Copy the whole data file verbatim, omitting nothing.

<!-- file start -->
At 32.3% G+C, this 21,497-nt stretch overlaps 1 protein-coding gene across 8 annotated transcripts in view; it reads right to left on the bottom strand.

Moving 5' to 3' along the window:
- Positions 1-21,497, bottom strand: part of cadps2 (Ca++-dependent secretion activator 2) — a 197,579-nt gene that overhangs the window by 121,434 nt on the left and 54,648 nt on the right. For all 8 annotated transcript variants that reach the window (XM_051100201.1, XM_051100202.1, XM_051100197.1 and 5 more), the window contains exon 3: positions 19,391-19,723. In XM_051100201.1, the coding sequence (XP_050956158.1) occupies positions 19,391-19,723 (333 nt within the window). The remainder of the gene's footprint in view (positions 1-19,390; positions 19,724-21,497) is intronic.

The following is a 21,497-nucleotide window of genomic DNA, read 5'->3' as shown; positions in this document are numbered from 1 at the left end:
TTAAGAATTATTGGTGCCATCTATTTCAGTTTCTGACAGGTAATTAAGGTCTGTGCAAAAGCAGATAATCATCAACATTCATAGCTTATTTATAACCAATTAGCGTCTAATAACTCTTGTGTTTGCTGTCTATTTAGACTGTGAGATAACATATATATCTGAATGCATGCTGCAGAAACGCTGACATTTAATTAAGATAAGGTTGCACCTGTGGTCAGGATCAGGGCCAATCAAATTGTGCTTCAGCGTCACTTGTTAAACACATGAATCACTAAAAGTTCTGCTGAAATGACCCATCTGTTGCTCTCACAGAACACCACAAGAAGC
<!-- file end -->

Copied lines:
At 32.3% G+C, this 21,497-nt stretch overlaps 1 protein-coding gene across 8 annotated transcripts in view; it reads right to left on the bottom strand.

Moving 5' to 3' along the window:
- Positions 1-21,497, bottom strand: part of cadps2 (Ca++-dependent secretion activator 2) — a 197,579-nt gene that overhangs the window by 121,434 nt on the left and 54,648 nt on the right. For all 8 annotated transcript variants that reach the window (XM_051100201.1, XM_051100202.1, XM_051100197.1 and 5 more), the window contains exon 3: positions 19,391-19,723. In XM_051100201.1, the coding sequence (XP_050956158.1) occupies positions 19,391-19,723 (333 nt within the window). The remainder of the gene's footprint in view (positions 1-19,390; positions 19,724-21,497) is intronic.

The following is a 21,497-nucleotide window of genomic DNA, read 5'->3' as shown; positions in this document are numbered from 1 at the left end:
TTAAGAATTATTGGTGCCATCTATTTCAGTTTCTGACAGGTAATTAAGGTCTGTGCAAAAGCAGATAATCATCAACATTCATAGCTTATTTATAACCAATTAGCGTCTAATAACTCTTGTGTTTGCTGTCTATTTAGACTGTGAGATAACATATATATCTGAATGCATGCTGCAGAAACGCTGACATTTAATTAAGATAAGGTTGCACCTGTGGTCAGGATCAGGGCCAATCAAATTGTGCTTCAGCGTCACTTGTTAAACACATGAATCACTAAAAGTTCTGCTGAAATGACCCATCTGTTGCTCTCACAGAACACCACAAGAAGC